-m [ maxframes/sec ]
  "Movie mode." Optional argument is maximum rate at which movies will play, in frames per second.
-n levels
  Specify the number of gray or color levels to be used in the dithering process. If not this many levels are available, getx11 will try successively fewer levels until it is able to allocate enough color map entries.
-s "Stingy mode". Normally, getx11 allocates an X server pixmap for each image to speed up the window refresh. If many images are displayed, the server may run out of memory to store these pixmaps (or its virtual memory size may get very large). Stingy mode suppresses pixmap allocation (except in movie mode, where the pixmaps are necessary for reasonable performance).
-t title
  The window name for an image window normally comes from the input file name or a image_title=title comment in the RLE file. The window name can be forced to a particular string with this option.
-v Verbose. (But less so than with -D.)
-w This flag forces getx11 to produce a gray scale (black-and-white) dithered image instead of a color image. Color input will be transformed to black and white via the NTSC Y transform. On a low color resolution display (a display with only 4 bits, for example), this will produce a much smoother looking image than color dithering. It may be used in conjunction with -n to produce an image with a specified number of gray levels.
-W This flag forces getx11 to display the image as a bitonal black and white bitmap image. This is the only mode available on monochrome (non gray scale) displays (and is the default there). Black pixels will be displayed using the BlackPixel(3X) value and white with the WhitePixel(3X) value (note that these may not be black and white on certain displays, or when they have been modified by the user.)
-x visual_type
  Specify X visual type to be used. The value may be a string or a number. This number is assumed to be an integer between 0 and 5, denoting staticgray(0), grayscale(1), pseudocolor(2), staticcolor(3), truecolor(4), or directcolor(5). The string must match one of these visual types (any capitalization is ignored).
infile ...
  Name(s) of the RLE(5) file(s) to display. If not specified, the image will be read from the standard input. In movie mode, you get one window, and zooming is disabled. In normal mode, you get one window per image.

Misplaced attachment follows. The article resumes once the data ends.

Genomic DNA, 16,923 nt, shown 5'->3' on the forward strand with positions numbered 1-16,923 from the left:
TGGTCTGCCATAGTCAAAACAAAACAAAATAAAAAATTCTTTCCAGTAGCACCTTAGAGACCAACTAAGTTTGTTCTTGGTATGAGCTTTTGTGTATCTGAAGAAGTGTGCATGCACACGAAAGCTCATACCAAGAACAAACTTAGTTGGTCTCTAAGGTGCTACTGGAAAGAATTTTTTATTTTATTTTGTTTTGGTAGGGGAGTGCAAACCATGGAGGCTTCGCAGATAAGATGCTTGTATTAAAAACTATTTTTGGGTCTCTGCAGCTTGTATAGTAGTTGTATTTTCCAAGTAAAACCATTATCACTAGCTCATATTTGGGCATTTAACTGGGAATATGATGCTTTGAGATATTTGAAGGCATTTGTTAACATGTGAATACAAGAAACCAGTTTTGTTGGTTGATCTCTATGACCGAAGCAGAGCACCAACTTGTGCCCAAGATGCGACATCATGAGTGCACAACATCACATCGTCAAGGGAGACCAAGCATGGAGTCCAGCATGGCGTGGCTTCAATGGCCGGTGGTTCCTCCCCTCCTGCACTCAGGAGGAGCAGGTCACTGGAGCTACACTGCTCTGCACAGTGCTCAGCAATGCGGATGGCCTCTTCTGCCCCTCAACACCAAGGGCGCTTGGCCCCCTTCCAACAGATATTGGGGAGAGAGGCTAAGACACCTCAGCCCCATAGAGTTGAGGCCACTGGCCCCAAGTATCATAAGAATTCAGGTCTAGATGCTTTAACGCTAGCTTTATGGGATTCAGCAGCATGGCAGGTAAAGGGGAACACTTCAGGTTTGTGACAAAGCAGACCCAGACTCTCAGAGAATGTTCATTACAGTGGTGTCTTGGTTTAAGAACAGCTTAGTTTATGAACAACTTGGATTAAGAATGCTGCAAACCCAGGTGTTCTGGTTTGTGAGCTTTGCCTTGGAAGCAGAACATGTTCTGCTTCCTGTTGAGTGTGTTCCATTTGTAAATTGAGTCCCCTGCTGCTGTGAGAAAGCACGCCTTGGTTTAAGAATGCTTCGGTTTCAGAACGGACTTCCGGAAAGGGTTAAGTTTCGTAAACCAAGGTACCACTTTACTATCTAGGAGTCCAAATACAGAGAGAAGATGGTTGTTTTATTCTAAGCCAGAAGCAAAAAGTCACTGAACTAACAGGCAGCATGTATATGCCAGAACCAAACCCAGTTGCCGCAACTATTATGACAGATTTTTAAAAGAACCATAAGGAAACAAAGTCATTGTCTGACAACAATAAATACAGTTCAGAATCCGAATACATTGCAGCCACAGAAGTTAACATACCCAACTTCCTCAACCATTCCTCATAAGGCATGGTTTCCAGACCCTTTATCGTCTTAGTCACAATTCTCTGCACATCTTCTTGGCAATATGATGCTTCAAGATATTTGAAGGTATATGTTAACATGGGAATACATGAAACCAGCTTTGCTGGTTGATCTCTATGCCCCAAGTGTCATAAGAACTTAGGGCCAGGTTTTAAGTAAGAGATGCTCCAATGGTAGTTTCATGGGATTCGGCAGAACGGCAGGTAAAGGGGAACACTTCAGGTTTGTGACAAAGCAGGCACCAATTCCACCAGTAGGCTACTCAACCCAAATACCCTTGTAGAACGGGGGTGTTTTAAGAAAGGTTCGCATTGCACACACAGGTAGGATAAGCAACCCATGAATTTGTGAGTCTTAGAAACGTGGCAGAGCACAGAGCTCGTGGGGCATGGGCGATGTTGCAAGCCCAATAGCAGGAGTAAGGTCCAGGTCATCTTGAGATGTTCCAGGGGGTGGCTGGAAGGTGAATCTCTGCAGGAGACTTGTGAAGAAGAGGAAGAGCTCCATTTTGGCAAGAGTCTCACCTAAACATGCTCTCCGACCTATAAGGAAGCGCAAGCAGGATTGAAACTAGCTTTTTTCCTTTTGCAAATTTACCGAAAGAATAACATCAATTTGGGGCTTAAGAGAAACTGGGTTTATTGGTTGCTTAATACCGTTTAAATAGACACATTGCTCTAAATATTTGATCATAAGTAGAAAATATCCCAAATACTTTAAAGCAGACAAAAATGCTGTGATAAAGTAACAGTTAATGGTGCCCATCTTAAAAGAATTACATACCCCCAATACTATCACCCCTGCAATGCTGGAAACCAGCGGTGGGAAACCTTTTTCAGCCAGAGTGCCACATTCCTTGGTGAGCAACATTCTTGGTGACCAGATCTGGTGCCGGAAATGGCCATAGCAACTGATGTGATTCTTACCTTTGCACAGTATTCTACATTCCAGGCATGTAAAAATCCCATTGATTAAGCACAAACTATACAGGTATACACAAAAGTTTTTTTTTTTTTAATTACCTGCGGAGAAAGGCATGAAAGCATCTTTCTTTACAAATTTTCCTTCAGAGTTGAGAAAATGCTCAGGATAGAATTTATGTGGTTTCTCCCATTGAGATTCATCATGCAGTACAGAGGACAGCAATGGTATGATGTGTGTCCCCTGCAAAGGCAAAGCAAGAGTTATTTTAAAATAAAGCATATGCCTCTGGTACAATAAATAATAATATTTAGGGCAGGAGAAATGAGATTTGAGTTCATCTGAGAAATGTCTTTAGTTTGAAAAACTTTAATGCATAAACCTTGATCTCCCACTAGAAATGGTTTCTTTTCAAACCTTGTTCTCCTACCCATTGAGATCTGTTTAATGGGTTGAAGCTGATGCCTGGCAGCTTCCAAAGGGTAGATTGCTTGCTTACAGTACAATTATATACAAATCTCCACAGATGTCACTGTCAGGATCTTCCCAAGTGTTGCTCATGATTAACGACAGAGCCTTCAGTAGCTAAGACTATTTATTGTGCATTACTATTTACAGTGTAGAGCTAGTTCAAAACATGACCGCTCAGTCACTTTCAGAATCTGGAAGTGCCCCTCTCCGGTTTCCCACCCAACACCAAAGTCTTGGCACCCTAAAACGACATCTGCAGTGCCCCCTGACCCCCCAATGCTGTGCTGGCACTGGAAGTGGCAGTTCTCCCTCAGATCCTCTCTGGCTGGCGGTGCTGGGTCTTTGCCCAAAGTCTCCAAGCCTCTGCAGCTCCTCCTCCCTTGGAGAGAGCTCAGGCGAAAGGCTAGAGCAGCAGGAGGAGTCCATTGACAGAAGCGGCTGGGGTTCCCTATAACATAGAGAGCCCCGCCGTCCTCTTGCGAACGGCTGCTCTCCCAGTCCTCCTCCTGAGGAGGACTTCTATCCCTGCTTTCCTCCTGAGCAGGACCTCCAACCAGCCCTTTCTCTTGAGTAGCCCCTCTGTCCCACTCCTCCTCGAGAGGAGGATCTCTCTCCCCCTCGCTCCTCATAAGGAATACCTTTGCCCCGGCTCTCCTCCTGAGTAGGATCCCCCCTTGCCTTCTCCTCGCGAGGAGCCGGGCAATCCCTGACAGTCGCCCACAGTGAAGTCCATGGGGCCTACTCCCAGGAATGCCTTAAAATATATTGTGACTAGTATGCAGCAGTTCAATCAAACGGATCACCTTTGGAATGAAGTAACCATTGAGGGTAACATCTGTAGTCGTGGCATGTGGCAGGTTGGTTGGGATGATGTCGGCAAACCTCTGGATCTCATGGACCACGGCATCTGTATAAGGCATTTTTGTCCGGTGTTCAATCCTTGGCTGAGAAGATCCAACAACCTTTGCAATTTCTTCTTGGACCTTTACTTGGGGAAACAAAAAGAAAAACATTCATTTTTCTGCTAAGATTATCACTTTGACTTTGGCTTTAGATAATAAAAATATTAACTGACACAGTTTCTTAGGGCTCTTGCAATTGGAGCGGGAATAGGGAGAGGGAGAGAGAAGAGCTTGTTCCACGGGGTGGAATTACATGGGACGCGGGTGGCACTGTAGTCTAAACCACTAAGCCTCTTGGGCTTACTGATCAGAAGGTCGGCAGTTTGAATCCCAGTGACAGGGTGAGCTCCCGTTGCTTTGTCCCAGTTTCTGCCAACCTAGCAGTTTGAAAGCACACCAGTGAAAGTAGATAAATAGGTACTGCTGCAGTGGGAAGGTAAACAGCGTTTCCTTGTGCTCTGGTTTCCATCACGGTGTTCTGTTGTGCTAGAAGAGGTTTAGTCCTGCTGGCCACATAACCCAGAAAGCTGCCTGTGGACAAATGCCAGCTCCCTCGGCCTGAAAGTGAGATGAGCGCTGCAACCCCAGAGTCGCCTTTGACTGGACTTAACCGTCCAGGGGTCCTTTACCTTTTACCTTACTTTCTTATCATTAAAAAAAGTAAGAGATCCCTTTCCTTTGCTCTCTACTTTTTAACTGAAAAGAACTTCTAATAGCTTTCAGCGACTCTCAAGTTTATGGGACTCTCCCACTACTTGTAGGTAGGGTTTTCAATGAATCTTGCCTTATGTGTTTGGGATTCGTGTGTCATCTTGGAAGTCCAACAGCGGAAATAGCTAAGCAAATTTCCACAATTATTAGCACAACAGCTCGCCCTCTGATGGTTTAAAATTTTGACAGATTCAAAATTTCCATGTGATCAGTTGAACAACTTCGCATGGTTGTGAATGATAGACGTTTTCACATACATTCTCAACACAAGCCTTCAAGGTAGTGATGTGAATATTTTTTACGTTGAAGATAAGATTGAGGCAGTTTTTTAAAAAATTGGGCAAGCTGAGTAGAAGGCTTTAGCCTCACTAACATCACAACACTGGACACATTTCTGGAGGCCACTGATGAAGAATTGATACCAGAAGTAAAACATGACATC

Mouse/key actions (normal mode)

Mouse 1 (left): Increase zoom factor by 1, center on this pixel.
Mouse 2 (middle): Recenter on this pixel.
Mouse 3 (right): Decrease zoom factor by 1, center on this pixel.
Shift mouse 1: Show value at this pixel. In B&W, just shows intensity.
Shift mouse 2: Toggle between zoomed and unzoomed.
q,Q,^C: Quit.
1,2,3,4,5,6,7,8,9: Set zoom factor.
Arrow keys: Move image (when zoomed). Shifted moves faster.

Mouse/key actions (movie mode)

Mouse 1: Run movie forward.
Shift Mouse 1: Run movie continuously in current direction.
Mouse 2: Step movie one frame in current direction.
Shift Mouse 2: Set movie speed by moving mouse "up" and "down". The speed chosen is displayed in the upper right corner of the window.
Mouse 3: Run movie backward.
space: Flip one frame in current direction.
b: "Bounce" image - run it continuously forwards, then backwards, then forwards, ...
c,C: Run move continuously. "c" runs it forward, "C" runs it backward. When the movie reaches the "end", it will immediately restart from the beginning.
All continuing movie action can be halted by pressing a key or mouse button.

SEE ALSO

urt(1), RLE(5).

AUTHOR

Spencer W. Thomas, University of Utah (X10 version)

Andrew F. Vesper, Digital Equipment Corp. (X11 modifications)

Martin R. Friedmann, University of Michigan (better X11, flipbook, magnification, info)

BUGS

Display to a 24-bit visual is somewhat optimized, but could be faster.

Doesn’t pay any attention to the X resource database (i.e., cannot be customized via the .Xdefaults file). The options, while standard for the raster toolkit, are non-standard for X.

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1 GETX11 (1) Jan 28, 1990